Alexei joined the New Jersey Devils at the age of 30, after a storied international career. However his best days were behind him at that point. While he had a couple of good seasons with the Devils, his play deteriorated and soon he bounced around the league with Anaheim, St. Louis and Boston.
Alexei's hockey resume is stacked. Three Olympic tournaments (1980, 1984, 1988), winning 2 golds and 1 silver. Five times he was a member of the World Champion squad (1981, 1982, 1983, 1986, 1989). He was even named the best defenseman in 1983 World Championships and was a 5 time tournament all star. He was also a standout in 4 Canada Cup tournaments. In the Russian leagues he was a star by the age of 16 when he joined SKA Leningrad before joining the famous Red Army team two years later. While with the Red Army, he helped the team win 11 national titles.
Kasatonov joined the New Jersey Devils half way through the 1989-90 season where he was reunited with Slava Fetisov. Throughout the 1980s with Red Army and the Soviet national team Kastanov almost always played beside defensive partner Fetisov. The pair was considered to be the best defensive tandem outside of the NHL, and better than most in the NHL.
So you'd think they'd be happy to be together again right? Wrong. The two despised one another to the point where they refused to talk to one another. They kept as far away from each other as they could. The dispute started back when the two were still playing for the Red Army. The players were demanding to be treated better, to have more freedom, to be allowed to play outside of Russia. Of course this was during the days of communism and such outbreak was not tolerated. Fetisov and Igor Larionov led the rebellion, but Kasatonov didn't support their stance. He was even accused of spying on his teammates and reporting back to the hockey and government authorities.
Despite their passionate indifferences, the pair played exceptional hockey together, both internationally and later in the NHL.
Kasatonov finished his first NHL "half season" with 6 goals and 21 points in 39 games. He was also a +15 and seemed to adapt quickly to the NHL and the North American style of play. Some even said he was doing better than Fetisov, which was a bit of a surprise as it was always Fetisov who got a lot of publicity during the 1980s, at least here in North America.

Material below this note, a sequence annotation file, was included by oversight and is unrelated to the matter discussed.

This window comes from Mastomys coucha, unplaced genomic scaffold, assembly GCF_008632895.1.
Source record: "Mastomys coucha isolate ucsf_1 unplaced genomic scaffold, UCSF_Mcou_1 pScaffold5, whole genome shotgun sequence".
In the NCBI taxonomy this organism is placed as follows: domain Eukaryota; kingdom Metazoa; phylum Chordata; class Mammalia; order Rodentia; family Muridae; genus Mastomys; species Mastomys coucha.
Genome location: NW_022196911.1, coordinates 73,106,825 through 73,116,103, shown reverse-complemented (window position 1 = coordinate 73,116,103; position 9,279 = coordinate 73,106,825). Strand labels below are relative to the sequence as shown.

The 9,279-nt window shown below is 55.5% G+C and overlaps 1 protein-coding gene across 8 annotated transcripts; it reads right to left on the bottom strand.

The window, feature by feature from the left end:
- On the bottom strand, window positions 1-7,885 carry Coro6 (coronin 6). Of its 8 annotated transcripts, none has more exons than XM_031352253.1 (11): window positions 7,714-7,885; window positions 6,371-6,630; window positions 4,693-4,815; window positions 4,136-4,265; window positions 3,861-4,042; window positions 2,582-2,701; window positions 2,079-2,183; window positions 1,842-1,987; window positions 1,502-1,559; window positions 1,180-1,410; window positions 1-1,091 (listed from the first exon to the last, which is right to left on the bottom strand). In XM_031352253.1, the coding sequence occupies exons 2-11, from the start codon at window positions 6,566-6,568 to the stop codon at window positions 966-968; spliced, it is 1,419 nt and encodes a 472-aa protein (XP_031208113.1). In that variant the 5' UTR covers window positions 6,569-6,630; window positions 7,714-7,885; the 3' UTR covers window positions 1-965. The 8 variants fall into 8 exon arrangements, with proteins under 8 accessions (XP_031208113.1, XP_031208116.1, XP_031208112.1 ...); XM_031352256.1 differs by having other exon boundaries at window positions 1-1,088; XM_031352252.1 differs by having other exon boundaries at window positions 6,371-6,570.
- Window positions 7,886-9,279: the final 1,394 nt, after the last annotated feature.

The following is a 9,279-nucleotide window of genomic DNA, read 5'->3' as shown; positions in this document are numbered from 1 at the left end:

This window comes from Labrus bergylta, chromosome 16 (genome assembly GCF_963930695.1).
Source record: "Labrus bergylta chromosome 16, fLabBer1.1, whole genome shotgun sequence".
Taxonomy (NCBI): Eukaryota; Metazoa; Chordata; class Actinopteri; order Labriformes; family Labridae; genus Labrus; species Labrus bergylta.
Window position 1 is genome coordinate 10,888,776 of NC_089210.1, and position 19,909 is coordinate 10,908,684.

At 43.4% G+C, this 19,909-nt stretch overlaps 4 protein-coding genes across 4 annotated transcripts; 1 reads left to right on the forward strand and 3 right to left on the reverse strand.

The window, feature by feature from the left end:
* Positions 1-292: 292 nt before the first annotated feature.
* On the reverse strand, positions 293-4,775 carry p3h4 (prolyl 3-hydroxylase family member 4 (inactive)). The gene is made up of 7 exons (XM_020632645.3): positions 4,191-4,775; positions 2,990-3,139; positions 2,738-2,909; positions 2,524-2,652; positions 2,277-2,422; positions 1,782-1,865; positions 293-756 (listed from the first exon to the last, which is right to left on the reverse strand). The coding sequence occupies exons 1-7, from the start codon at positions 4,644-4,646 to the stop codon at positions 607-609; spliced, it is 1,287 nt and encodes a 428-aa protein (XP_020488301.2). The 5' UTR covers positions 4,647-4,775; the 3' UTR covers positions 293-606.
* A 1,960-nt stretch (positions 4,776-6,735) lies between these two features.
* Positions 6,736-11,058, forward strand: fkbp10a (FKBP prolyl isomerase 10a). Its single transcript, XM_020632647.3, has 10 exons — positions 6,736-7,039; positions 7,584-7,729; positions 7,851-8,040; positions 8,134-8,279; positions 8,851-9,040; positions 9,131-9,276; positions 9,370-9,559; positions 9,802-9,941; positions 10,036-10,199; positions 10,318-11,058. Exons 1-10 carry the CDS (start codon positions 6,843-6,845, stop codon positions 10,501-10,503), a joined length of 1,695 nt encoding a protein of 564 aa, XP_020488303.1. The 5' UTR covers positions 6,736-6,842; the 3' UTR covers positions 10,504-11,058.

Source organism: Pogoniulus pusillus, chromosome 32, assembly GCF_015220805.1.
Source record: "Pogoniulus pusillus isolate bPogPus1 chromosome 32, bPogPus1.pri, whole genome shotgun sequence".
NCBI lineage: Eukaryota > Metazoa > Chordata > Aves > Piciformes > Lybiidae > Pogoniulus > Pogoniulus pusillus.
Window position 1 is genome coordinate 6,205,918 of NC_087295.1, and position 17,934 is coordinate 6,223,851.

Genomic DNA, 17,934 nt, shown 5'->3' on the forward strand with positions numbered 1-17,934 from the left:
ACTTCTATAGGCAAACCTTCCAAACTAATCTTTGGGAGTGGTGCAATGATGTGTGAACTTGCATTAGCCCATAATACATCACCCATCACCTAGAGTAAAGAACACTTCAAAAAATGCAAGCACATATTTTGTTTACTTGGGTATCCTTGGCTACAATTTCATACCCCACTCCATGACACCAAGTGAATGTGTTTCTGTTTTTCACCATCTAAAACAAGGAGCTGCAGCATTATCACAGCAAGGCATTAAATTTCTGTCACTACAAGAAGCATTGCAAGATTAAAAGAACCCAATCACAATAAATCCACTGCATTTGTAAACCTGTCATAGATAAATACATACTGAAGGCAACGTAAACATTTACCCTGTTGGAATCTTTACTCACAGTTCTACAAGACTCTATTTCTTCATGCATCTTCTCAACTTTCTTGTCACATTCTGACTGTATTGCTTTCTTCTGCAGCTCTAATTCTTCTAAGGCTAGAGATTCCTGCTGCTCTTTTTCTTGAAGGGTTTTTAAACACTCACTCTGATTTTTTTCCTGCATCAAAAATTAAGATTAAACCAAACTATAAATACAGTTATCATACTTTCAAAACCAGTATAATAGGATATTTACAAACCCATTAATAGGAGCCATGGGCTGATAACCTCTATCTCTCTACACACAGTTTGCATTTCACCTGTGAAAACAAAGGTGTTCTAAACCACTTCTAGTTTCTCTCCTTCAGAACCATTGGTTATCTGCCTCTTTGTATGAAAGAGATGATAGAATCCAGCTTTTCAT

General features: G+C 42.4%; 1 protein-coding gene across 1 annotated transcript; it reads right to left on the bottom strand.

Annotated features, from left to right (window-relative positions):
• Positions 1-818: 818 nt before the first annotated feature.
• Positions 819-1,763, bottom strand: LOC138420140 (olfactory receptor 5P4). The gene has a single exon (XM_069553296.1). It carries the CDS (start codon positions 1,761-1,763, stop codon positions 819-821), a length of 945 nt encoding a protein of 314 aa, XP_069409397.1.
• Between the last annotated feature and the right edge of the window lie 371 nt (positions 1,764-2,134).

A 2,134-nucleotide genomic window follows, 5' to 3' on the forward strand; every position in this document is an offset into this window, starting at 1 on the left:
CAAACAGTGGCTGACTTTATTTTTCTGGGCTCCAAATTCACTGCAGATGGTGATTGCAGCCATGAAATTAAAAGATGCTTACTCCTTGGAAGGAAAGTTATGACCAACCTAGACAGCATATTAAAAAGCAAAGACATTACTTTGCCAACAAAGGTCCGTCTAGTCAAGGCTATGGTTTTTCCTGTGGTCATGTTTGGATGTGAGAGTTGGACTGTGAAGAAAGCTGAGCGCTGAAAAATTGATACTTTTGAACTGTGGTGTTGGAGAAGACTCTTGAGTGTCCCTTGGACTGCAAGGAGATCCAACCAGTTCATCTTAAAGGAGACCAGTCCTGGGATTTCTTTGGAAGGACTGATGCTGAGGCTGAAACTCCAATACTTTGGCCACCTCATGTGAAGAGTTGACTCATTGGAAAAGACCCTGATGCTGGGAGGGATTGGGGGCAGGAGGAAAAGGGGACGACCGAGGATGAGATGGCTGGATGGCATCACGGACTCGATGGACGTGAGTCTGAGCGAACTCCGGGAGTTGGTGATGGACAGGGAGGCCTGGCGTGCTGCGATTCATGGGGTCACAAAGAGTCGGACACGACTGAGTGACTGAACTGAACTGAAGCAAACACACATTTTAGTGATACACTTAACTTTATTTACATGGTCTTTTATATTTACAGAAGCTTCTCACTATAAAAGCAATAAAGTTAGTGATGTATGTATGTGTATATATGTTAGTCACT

Kasatonov had two strong seasons following his rookie NHL year. He scored 10 goals and 41 points and had a team high +23 in 1990-91. He followed that up with a 12 goal, 40 point effort in 1991-92.
Things started going downhill for Alexei as he registered the lowest totals of his NHL career in 1992-93. It was becoming obvious that age had caught up to the legendary skater, and his best days were behind him.
Despite his poor season, the Anaheim Mighty Ducks claimed Kasatonov in their Expansion Draft. He appeared in 55 games with Anaheim and was even invited to the NHL All Star game as the Ducks representative. However Kasatonov was traded later in the year, to St. Louis where he played in 8 games plus 4 playoff contests, scoring twice.
The Boston Bruins signed the veteran in 1994. They had hoped the veteran could help out another great defenseman - Ray Bourque - in leading the Bruins to the next level. He was solid defensively in the 1995 lockout shortened season and appeared to be back on track, but he appeared in only 19 games with the Bruins in 1995-96 before finishing the year in the minor leagues.
Alexei left North America to play one more season back in his native Russia in 1996-97. He is now a part of the Russian Ice Hockey Federation and was the general manager of the silver medal winning 1998 Olympic squad.